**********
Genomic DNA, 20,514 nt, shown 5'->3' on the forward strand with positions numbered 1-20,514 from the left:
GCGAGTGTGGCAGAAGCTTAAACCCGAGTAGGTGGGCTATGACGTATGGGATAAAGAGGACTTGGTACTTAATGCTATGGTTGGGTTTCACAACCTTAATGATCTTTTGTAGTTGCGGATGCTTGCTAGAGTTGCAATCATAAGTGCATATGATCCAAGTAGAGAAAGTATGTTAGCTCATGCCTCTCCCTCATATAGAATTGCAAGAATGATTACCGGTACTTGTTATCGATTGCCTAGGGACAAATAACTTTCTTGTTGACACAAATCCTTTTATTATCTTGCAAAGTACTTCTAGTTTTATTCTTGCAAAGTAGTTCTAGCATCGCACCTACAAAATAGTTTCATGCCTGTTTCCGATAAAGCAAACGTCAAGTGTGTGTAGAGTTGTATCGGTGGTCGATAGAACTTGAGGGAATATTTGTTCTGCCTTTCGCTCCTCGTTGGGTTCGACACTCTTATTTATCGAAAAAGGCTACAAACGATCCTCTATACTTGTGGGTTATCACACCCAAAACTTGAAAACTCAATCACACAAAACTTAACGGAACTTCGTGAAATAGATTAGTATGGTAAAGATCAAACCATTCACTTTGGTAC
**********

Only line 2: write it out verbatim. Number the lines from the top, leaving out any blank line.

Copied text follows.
GCGAGTGTGGCAGAAGCTTAAACCCGAGTAGGTGGGCTATGACGTATGGGATAAAGAGGACTTGGTACTTAATGCTATGGTTGGGTTTCACAACCTTAATGATCTTTTGTAGTTGCGGATGCTTGCTAGAGTTGCAATCATAAGTGCATATGATCCAAGTAGAGAAAGTATGTTAGCTCATGCCTCTCCCTCATATAGAATTGCAAGAATGATTACCGGTACTTGTTATCGATTGCCTAGGGACAAATAACTTTCTTGTTGACACAAATCCTTTTATTATCTTGCAAAGTACTTCTAGTTTTATTCTTGCAAAGTAGTTCTAGCATCGCACCTACAAAATAGTTTCATGCCTGTTTCCGATAAAGCAAACGTCAAGTGTGTGTAGAGTTGTATCGGTGGTCGATAGAACTTGAGGGAATATTTGTTCTGCCTTTCGCTCCTCGTTGGGTTCGACACTCTTATTTATCGAAAAAGGCTACAAACGATCCTCTATACTTGTGGGTTATCACACCCAAAACTTGAAAACTCAATCACACAAAACTTAACGGAACTTCGTGAAATAGATTAGTATGGTAAAGATCAAACCATTCACTTTGGTAC